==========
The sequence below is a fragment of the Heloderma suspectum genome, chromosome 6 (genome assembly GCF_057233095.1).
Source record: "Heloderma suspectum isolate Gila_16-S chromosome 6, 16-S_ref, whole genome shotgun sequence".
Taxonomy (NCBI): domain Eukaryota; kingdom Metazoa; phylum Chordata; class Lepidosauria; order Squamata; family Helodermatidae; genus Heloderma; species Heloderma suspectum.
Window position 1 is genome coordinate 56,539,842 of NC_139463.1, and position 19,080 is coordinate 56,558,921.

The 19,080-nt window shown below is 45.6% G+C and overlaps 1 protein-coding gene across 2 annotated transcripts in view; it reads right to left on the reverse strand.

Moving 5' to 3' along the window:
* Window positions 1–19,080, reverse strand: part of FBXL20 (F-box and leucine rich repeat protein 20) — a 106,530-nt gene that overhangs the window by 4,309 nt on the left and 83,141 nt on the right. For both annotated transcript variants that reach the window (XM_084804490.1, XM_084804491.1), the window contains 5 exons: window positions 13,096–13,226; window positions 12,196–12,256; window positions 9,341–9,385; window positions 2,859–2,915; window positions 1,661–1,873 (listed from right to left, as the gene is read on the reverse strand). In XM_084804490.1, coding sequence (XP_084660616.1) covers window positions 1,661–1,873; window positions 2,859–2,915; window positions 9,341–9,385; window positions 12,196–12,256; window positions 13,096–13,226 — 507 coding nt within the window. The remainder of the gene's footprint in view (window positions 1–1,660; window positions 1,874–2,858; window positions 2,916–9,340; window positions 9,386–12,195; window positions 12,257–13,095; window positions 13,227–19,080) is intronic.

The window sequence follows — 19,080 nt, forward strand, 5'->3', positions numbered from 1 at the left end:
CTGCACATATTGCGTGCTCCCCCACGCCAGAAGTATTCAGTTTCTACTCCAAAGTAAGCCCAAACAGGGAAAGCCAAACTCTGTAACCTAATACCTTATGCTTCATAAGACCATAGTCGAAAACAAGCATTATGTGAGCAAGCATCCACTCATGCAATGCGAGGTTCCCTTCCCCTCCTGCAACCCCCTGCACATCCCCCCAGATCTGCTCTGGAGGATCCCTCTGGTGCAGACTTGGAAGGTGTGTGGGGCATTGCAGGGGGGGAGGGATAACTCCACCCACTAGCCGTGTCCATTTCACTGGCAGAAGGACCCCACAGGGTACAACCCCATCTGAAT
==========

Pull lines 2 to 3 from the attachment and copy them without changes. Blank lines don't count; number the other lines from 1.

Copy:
Source record: "Heloderma suspectum isolate Gila_16-S chromosome 6, 16-S_ref, whole genome shotgun sequence".
Taxonomy (NCBI): domain Eukaryota; kingdom Metazoa; phylum Chordata; class Lepidosauria; order Squamata; family Helodermatidae; genus Heloderma; species Heloderma suspectum.